October 19, 2009

Review of Brian Jungen: Strange Comfort

Native intelligence

Don't stereotype Jungen's works as 'Indian' art. He challenges the totemic folkways of us all.

By Blake Gopnik
You could say that Brian Jungen, an Indian artist of the Dunne-za First Nation in British Columbia, is a classic shape shifter: He's taken Air Jordan running shoes and turned them into ritual animal masks.

Or you might say he's been possessed by the trickster spirit: He's assembled the skeleton of a whale, sacred to so many of this continent's first peoples, out of fragments of cheap plastic lawn chairs.

If you said either of those things, you'd be playing into Jungen's hands. His new show at the National Museum of the American Indian, called "Brian Jungen: Strange Comfort," is all about probing such cliches of Indianness, which stick like glue to anyone with native roots. That probing puts him on the leading edge of native culture, as well as in the thick of international contemporary art.

Those red, black and white Air Jordans, pulled apart and reassembled into masks, look a lot like the most famous Indian carvings of British Columbia and Washington state--but what's that to Jungen? The coastal groups that make such carvings have almost nothing to do with his people, who occupy farmlands a thousand miles away, on the other side of the Rocky Mountains.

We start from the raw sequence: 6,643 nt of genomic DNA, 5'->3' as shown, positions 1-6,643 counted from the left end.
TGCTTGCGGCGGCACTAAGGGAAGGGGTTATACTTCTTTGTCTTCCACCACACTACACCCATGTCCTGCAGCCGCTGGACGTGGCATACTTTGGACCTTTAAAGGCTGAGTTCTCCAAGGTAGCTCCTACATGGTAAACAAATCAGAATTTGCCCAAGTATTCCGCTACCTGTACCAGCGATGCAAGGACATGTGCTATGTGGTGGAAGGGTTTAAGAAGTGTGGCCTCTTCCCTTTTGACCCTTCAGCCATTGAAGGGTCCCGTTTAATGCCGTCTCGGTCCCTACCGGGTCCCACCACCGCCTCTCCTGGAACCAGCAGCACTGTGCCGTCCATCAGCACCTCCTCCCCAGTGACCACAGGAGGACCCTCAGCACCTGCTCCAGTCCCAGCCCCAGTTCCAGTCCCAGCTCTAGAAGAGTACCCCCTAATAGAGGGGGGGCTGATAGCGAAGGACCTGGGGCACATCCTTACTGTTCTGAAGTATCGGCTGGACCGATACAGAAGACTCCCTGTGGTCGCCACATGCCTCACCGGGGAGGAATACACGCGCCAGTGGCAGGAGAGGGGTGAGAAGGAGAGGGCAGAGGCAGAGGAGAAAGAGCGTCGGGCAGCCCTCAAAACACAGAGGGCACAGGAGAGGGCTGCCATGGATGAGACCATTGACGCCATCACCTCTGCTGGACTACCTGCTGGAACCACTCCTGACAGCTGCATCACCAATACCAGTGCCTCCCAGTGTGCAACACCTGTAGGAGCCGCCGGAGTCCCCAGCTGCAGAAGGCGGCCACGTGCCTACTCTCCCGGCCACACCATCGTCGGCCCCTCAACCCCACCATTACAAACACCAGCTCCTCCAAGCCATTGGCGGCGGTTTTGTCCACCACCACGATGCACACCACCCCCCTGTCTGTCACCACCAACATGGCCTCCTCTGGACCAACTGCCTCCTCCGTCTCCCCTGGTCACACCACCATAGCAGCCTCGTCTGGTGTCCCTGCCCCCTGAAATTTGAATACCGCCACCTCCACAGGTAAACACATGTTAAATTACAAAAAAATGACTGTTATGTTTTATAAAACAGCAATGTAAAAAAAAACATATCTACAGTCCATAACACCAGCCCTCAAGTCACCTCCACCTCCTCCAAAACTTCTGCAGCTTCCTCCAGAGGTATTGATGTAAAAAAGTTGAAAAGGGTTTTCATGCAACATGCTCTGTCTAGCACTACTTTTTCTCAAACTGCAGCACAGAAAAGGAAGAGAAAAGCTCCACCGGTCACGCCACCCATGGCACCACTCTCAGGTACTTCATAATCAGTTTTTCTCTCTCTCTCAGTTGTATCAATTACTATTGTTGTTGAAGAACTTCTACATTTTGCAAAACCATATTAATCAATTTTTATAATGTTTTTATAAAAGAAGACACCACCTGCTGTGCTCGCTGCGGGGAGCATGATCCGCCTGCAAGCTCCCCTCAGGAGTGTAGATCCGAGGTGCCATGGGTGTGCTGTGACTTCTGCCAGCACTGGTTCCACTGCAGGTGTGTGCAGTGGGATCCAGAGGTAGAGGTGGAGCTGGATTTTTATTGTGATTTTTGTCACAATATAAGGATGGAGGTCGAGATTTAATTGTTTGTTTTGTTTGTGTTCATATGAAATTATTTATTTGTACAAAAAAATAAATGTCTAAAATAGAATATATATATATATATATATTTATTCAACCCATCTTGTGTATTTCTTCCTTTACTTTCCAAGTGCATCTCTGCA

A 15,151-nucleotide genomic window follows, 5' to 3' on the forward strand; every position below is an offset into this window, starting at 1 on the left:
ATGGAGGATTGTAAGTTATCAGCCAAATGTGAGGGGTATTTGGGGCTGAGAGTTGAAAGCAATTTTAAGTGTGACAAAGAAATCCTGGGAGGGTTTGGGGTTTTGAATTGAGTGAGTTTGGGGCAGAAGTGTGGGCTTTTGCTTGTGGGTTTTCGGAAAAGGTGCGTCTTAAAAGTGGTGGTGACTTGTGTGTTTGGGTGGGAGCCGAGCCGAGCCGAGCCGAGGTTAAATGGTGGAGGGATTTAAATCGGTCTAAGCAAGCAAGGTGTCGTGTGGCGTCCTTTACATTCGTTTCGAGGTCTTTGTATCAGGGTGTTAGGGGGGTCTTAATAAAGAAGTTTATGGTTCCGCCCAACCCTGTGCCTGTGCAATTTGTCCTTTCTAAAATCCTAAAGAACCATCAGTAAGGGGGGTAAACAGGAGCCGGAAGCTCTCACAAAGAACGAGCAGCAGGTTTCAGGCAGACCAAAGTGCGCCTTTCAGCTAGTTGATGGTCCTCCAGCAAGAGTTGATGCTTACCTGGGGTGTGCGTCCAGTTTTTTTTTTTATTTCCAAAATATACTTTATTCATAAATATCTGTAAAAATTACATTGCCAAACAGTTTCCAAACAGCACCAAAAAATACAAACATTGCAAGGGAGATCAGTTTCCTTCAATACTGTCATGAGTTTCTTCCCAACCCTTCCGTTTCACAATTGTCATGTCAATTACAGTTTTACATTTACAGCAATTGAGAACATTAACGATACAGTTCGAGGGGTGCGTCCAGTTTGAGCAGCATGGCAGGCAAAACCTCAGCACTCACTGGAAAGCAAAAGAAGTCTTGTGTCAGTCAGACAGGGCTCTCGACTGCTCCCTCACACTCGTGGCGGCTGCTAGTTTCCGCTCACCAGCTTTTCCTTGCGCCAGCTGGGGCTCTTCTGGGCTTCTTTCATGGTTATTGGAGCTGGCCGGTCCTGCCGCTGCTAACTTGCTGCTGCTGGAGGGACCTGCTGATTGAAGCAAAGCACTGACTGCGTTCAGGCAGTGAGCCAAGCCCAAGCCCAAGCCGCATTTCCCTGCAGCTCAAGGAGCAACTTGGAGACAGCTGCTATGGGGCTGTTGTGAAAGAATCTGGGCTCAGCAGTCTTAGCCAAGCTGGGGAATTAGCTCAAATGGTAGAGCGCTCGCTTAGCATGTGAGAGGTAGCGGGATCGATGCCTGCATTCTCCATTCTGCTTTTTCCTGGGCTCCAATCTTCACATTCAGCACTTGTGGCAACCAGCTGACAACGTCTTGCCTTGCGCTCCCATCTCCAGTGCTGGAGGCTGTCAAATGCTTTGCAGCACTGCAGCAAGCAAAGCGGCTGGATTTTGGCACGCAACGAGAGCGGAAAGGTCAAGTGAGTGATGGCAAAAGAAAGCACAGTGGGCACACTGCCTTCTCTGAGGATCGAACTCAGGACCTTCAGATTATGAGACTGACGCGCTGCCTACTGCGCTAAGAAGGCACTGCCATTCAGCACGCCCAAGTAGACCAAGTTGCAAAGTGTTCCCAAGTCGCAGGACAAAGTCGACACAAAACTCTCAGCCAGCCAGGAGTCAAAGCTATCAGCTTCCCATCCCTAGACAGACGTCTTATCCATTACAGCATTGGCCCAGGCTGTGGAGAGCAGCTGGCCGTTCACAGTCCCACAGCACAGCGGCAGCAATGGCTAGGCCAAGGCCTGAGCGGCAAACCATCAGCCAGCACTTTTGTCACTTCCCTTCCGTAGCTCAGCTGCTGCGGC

Natives are supposed to be in touch with nature in a way that all the rest of us no longer are, right? And yet Jungen's own people are more likely to know plastic lawn chairs than an aquatic mammal that swims in oceans they may never have seen, except on TV.

Outsiders, and some natives, have often bought into a notion of "Indianness" that risks leveling such differences. It's easy to act as though there's some Indian essence underlying groups that are actually more different from each other, by far, than the French are from Norwegians. Though we'd never make the mistake of imagining Parisians eating lutefisk, we're happy to imagine Dunne-za communing with whales.

We also wouldn't demand that every Frenchman wear a beret, but we do something close to that in dealing with the Indians who live right among us.

"Native cultures are living, and shouldn't be in the Museum of Natural History. . . . It's good for people to realize native art isn't just beads and carving," says Jungen, giving me a tour of his show at NMAI.
Below:  "RECASTING THE TOTEM: 'Prototype for New Understanding #11' is made from Nike Air Jordans and human hair." (Sarah L. Voisin--The Washington Post)

1 comment:

Ojibwe Confessions said...

art comes in mant different forms. he has a very interesting look on things. i like more traditional (and in some cases stereotypical) art forms.